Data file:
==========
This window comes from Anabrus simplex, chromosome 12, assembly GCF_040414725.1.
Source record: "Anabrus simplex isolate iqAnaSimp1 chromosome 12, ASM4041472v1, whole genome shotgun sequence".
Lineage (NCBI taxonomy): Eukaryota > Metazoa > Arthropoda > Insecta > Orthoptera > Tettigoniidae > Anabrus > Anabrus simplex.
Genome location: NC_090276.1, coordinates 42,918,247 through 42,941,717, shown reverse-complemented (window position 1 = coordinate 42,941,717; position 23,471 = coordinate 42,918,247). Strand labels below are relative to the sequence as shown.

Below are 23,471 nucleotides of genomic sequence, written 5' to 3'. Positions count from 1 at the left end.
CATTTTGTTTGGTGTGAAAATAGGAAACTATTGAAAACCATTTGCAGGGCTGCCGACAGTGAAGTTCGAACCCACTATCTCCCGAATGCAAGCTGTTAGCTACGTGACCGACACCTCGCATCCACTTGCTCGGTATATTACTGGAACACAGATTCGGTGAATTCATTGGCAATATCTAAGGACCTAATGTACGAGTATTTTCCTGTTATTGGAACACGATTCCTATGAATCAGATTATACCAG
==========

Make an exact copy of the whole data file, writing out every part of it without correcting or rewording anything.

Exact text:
This window comes from Anabrus simplex, chromosome 12, assembly GCF_040414725.1.
Source record: "Anabrus simplex isolate iqAnaSimp1 chromosome 12, ASM4041472v1, whole genome shotgun sequence".
Lineage (NCBI taxonomy): Eukaryota > Metazoa > Arthropoda > Insecta > Orthoptera > Tettigoniidae > Anabrus > Anabrus simplex.
Genome location: NC_090276.1, coordinates 42,918,247 through 42,941,717, shown reverse-complemented (window position 1 = coordinate 42,941,717; position 23,471 = coordinate 42,918,247). Strand labels below are relative to the sequence as shown.

Below are 23,471 nucleotides of genomic sequence, written 5' to 3'. Positions count from 1 at the left end.
CATTTTGTTTGGTGTGAAAATAGGAAACTATTGAAAACCATTTGCAGGGCTGCCGACAGTGAAGTTCGAACCCACTATCTCCCGAATGCAAGCTGTTAGCTACGTGACCGACACCTCGCATCCACTTGCTCGGTATATTACTGGAACACAGATTCGGTGAATTCATTGGCAATATCTAAGGACCTAATGTACGAGTATTTTCCTGTTATTGGAACACGATTCCTATGAATCAGATTATACCAG